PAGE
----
How should I sign Form G-639?

sign form g-639 with notaryWhen you use Form G-639, Freedom of Information/Privacy Act (FOIA) Request, to make a request for information, U.S. Citizenship and Immigration Services (USCIS) has an obligation to ensure the Subject of Record is willing to share that information with you. Confirming one’s identity helps ensure the privacy of that person. (Even if you are requesting your own records, USCIS needs to confirm your identity.)

Subject of Record Signs Form G-639

If you request records about yourself (you are the Subject of Record), USCIS requires you to verify your identity by providing your full name, your current address, your date of birth, and your place of birth in Item Numbers 1.a. – 4. Likewise, if you request records about another individual and on behalf of that individual (someone else is the Subject of Record), USCIS requires you to provide a statement from the individual verifying his or her identity, as well as certifying the individual’s agreement that USCIS may release his or her records to you. Again, you can fulfill these requirements by completing Item Numbers 1.a. – 4.

USCIS requires that the Subject of Record consents to sharing information. The Subject of Record must sign Form G-639 and must either have the signature notarized or submitted under penalty of perjury. On Form G-639, Item Number 8 provides two options:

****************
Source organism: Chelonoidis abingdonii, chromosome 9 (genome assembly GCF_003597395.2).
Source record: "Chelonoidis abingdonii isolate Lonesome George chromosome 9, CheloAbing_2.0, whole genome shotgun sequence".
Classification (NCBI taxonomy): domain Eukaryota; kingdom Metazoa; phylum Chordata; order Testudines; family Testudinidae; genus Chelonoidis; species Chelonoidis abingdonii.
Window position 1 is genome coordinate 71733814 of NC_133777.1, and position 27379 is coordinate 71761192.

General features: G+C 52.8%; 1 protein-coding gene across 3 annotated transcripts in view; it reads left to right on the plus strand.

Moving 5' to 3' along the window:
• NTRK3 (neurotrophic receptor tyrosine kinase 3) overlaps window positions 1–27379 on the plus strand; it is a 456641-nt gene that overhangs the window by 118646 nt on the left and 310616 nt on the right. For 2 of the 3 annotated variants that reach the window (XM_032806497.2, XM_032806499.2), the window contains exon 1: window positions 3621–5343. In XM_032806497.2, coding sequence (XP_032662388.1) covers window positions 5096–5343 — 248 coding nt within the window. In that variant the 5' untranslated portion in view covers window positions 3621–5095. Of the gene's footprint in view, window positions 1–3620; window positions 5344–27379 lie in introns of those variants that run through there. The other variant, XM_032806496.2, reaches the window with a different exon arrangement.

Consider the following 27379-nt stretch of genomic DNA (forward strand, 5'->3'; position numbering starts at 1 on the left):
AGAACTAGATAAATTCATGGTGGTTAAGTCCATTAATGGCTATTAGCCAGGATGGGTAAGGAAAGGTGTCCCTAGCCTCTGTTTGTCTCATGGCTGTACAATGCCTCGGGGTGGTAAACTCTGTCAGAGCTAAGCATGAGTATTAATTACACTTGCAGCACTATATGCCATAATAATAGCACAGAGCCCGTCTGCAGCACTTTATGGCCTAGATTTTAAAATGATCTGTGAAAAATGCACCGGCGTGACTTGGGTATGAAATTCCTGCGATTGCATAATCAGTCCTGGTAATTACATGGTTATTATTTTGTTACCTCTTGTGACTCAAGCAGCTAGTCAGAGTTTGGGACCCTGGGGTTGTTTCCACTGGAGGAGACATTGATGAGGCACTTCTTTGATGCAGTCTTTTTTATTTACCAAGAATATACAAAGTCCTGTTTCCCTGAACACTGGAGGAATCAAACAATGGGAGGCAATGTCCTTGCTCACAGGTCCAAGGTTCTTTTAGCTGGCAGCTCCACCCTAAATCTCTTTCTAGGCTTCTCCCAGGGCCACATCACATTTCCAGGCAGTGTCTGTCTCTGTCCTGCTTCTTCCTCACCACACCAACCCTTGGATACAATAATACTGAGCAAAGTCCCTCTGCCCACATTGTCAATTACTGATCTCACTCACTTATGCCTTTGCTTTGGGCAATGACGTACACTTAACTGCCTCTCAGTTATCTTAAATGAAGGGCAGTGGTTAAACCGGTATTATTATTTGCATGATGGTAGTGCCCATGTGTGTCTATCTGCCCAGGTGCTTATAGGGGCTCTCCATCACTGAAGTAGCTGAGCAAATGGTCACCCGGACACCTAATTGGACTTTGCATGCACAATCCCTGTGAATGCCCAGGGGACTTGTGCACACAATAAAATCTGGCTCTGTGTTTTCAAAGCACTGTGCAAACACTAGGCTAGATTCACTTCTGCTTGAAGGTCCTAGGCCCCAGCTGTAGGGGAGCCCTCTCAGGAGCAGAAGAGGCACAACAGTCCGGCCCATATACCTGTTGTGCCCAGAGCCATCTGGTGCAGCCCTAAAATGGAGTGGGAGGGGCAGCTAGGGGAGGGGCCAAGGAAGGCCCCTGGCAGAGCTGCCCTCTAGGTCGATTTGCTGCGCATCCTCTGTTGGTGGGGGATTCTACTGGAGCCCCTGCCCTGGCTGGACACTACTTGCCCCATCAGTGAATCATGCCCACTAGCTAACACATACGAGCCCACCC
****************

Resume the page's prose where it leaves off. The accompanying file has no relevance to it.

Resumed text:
• Notarized Affidavit
  • Sworn Declaration Under Penalty of Perjury

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Sign G-639 with Notarized Affidavit

A Notarized Affidavit is a type of verified statement made by the subject and witnessed by a notary public. It’s a sworn statement of fact that has legal consequences if ever found to be untrue.

Sign G-639 with Sworn Declaration

A Sworn Declaration Under Penalty of Perjury is a similar promise. It’s a sworn statement of fact. By signing this statement, you are swearing its truth and acknowledge that you have potentially perjured yourself if the statement is untrue. Most people choose to sign Form G-639 with a sworn declaration as it doesn’t require the additional time and expense of obtaining a notarized affidavit.

Signing for a Child or Deceased Subject of Record

In some cases, the Subject of Record cannot sign for themselves. In these situations the Requester can sign, but there may be additional requirements.

If submitting a FOIA request on behalf of a child, the parent or legal guardian may sign. He or she will need to submit proof of parentage or guardianship:

  • Birth certificate
  • Adoption decree
  • Similar document naming the requester as the legal parent

If you are requesting information about a deceased Subject of Record, the Requester may sign and submit proof that the person is deceased. Examples of proof can include:

  • Death certificate
  • Obituary
  • Funeral memorial
  • Photograph of headstone
Source: USCIS